Found via my friend Alexander “Zamiel” Williams’s LiveJournal: it seems that Paizo’s loss of PDF sale rights is not due to any disagreement with Wizards of the Coast’s new on-line sale policies after all. In a move that could charitably be described as “puzzling,” Wizards of the Coast has decided to stop selling PDFs on-line entirely, citing piracy concerns.
This makes just about as much sense as J.K. Rowling’s famous piracy-driven refusal to authorize any electronic editions of her Harry Potter novels. In both cases, the “pirated” copies circulating on-line come not from authorized versions, but from people scanning in the dead-tree book. The Wizards PDFs are watermarked with the names of their purchasers, and only a terminally dumb person would put such self-incriminating documents on the pirate networks.
In Zamiel’s LiveJournal entry, he points out that a number of independently-published role-playing games have started putting blurbs in their books asking people who obtain copies illicitly to send them some money or buy a legitimate copy if they like it.
I approve of that. It treats criminals like customers. People do as they’re believed to, very often. Treat a customer like a thief and he’ll take off your table with a disgruntled hiss until he can steal you blind. Treat a thief like a customer and they’ll buy as much as they can afford to. For life.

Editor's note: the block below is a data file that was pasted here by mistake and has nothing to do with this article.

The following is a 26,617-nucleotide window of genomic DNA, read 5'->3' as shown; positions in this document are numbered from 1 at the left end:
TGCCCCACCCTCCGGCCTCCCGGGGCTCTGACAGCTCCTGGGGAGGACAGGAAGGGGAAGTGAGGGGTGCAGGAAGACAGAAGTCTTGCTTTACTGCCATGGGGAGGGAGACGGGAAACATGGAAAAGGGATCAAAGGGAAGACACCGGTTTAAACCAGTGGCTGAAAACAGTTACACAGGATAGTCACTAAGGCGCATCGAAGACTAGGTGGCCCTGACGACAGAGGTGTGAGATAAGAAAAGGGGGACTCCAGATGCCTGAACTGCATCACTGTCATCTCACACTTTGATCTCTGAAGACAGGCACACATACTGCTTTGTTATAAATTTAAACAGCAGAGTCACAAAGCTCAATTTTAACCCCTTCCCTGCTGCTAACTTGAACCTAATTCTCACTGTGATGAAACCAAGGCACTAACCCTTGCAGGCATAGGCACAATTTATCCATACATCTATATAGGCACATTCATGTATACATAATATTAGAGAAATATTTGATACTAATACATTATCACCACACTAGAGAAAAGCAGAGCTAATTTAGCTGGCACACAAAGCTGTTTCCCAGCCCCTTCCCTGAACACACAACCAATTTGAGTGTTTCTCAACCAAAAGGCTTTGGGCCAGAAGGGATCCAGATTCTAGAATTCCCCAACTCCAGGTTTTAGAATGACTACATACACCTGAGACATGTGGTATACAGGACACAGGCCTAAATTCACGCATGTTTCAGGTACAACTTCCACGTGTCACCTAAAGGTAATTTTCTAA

Meanwhile, Wizards of the Coast has also filed suit for copyright infringement against 8 people in the United States, Poland, and the Philippines for allegedly uploading its new Player’s Handbook 2 onto peer-to-peer networks. Hopefully that works out better for Wizards than the music industry’s lawsuits have for them.
Some believe that PDF sales account for as much as 20% of total RPG sales, and Wizards was one of the biggest sellers of that market segment. That’s a lot of money for Wizards to leave on the table. But Wizards is not necessarily entirely abandoning it. According to the ICV2 article:
WotC is apparently not ruling out digital delivery of its products using a different format or model. “We are exploring other options for digital distribution of our content,” the spokesperson said.
Which undoubtedly means DRM. Good luck with that, too, Wizards; you’ll never keep gamers down on the DRM farm after they’ve seen the bright lights of unencrypted PDF. They’ll say, “Forget that” and download an illicit, scanned-from-dead-tree PDF version, and Wizards won’t see a penny.